Obamacare framers attack lawsuit over subsidies
Key congressional leaders at the time the Affordable Care Act was passed in 2010 filed a brief with the U.S. Supreme Court on Wednesday maintaining that federal subsidies for health care coverage were meant to be provided to people in all states.
It may be the key brief in the case, which could determine if the framework of the law survives.
The case turns on whether Congress intended to make tax credits available to people in all states to make insurance affordable.
The Democrats who wrote the law and pushed it through Congress with no Republican support say the whole point of the Affordable Care Act was to make health care affordable.
However, a group of conservative attorneys general and scholars, filed lawsuits in three states _ including Oklahoma _ and the District of Columbia arguing that the plain language of the act says subsidies would only be available in states that set up their own health insurance marketplaces, known as exchanges.
Only 13 states have their own exchanges. In Oklahoma and the rest of the states, people purchase coverage from exchanges established by the federal government. The large majority in Oklahoma and in the United States need the tax credits.
Two of the cases challenging the subsidies made it through federal appeals courts last summer _ with split decisions. The Supreme Court in November agreed to review the appeals court decision in a Virginia case upholding subsidies for both exchanges. The case is King v Burwell.
The brief filed Wednesday was signed by the top leaders in Congress in 2010 _ former House Speaker Nancy Pelosi and former Senate majority leader Harry Reid _ and past and current members who ran committees that helped craft the legislation. Also signing on were state lawmakers in states with federal and state exchanges.
“(T) he availability of tax credits under the ACA should not turn on whether an individual purchased insurance on a federal or state
Exchange,” the brief states.
“Rather, such credits should be available to all qualified individuals regardless of where they live. Such a conclusion is the only one consistent with the ACA's text, purpose, and history.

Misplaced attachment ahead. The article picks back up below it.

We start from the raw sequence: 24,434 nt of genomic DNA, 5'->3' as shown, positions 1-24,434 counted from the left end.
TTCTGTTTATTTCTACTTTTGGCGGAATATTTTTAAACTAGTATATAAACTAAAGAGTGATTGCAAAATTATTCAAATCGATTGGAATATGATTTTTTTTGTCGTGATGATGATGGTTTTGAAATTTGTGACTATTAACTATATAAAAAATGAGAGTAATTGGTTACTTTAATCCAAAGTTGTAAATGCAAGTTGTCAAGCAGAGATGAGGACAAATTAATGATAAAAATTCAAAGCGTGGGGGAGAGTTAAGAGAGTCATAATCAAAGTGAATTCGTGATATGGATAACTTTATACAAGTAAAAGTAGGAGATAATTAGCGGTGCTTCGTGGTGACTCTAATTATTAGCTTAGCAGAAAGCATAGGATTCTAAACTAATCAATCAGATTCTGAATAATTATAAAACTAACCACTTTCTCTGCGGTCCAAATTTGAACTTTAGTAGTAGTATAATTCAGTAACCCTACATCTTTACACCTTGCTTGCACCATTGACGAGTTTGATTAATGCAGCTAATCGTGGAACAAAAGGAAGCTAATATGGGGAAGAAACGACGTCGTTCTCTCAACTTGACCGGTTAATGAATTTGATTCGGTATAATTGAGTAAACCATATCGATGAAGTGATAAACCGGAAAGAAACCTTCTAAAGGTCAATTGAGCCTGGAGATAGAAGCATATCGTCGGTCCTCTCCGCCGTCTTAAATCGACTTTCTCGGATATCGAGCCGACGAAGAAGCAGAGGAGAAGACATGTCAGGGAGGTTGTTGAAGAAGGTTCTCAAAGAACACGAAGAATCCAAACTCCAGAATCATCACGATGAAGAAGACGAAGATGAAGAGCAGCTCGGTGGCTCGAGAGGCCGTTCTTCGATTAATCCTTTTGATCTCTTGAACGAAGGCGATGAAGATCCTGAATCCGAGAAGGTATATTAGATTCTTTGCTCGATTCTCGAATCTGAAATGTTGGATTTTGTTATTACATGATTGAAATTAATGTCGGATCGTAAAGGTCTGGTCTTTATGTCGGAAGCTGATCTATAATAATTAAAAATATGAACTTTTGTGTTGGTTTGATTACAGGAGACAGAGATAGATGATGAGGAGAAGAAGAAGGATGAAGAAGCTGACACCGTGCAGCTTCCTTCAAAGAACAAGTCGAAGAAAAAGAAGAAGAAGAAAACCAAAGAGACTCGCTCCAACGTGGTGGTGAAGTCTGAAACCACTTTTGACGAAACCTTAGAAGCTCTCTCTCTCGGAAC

“Indeed, if the Court were to accept Petitioners' version of the
statute, it would render inoperable not only the system of Exchanges, but other critical aspects of the law _such as the individual mandate and the provisions guaranteeing coverage for people with preexisting conditions _ further evidence that such interpretation is wholly without merit.”
In a statement, Pelosi, who is now the House minority leader, said, "As Republicans in Congress have made clear in their strong support of this lawsuit, unraveling the ACA through this outcome is precisely their intent. This politically-motivated lawsuit is an effort to accomplish through the courts what they have not been able to do legislatively: repeal the law.
"I am confident that the Supreme Court will issue the only ruling consistent with the text and structure of the ACA: ruling that premium tax credits are available to every eligible taxpayer in the nation."
On Monday, Supreme Court justices declined to combine the Oklahoma case with the one they are reviewing.
Oklahoma Attorney General Scott Pruitt filed the Oklahoma case in the fall of 2012, but it took U.S. District Judge Ronald A. White in Muskogee more than two years to rule.
White sided with Pruitt, ruling that the subsidies are not available in federal exchanges but that ruling was appealed by the U.S. government to the 10th U.S. Circuit Court of Appeals. The appeals court hasn’t ruled on the Oklahoma case and it is extremely rare for the Supreme Court to review a case that hasn’t gone through the whole process.